Among the problems associated with catch share programs is that it tends to promote consolidation of the fishing fleet into the larger boats, as smaller day boats have a more difficult time turning a profit in the new system. The reasons for this are many and they are complex. One approach to addressing this problem is through establishing permit banks, which are a collection of fishing permits that can be held by a private or governement entity. Today, Michael Pentony from NOAA presented the current permit bank program that allows Northeastern states to hold a permit bank. Six million dollars were given to these states to establish permit banks; 3 million to Maine, and 1 million each to Massachussetts, New Hampshire and Rhode Island. This money is intended to be used to purchase fishing permits that will provide quota that can then be leased out to fishermen at a reduced cost. Theoretically, this will prevent consolidation by providing more fish quota to smaller boats. Maine has already bought permits and sold quota to fishermen, while NH, MA, and RI are still organizing their programs. But will this help smaller boats compete with larger boats that can have higher fish allocations and more resources for purchasing quota? Only time will tell.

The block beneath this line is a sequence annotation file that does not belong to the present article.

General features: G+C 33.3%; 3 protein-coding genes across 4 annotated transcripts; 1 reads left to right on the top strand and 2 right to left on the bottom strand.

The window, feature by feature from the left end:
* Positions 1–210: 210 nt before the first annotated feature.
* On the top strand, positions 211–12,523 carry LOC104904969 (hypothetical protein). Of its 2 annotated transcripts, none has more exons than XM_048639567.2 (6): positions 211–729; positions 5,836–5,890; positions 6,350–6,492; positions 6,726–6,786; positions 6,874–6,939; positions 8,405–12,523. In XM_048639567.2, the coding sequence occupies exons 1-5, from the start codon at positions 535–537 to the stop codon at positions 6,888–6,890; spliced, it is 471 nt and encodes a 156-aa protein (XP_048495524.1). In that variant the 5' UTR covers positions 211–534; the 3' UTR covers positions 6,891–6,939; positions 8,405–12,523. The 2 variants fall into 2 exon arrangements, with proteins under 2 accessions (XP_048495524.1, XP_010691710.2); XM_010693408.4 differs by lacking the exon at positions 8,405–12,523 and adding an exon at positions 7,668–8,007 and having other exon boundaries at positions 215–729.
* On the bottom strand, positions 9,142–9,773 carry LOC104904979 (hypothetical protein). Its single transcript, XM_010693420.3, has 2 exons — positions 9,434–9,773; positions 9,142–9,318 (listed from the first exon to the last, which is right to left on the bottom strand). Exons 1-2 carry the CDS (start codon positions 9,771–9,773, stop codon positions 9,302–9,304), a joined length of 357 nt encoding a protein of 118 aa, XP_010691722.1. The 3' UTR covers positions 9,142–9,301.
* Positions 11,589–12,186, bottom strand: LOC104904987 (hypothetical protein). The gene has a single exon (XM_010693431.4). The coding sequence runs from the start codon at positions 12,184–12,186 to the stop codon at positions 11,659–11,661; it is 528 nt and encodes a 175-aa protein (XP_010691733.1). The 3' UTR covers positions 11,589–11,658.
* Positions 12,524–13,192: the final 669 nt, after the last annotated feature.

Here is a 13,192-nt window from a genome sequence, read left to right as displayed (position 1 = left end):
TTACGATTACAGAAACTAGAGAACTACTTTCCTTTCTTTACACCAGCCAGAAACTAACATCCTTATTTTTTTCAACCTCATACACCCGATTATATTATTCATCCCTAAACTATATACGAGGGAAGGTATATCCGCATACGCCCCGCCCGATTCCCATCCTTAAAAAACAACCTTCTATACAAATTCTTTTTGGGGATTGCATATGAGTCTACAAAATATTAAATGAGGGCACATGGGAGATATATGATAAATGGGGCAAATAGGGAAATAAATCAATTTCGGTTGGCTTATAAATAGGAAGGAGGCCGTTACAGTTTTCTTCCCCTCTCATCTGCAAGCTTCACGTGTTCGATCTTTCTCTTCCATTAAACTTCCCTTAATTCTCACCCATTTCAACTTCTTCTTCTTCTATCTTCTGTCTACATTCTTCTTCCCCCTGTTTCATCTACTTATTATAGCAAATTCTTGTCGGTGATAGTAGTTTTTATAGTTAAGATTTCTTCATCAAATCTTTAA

For more information on Catch shares, visit www.nmfs.noaa.gov/catchshares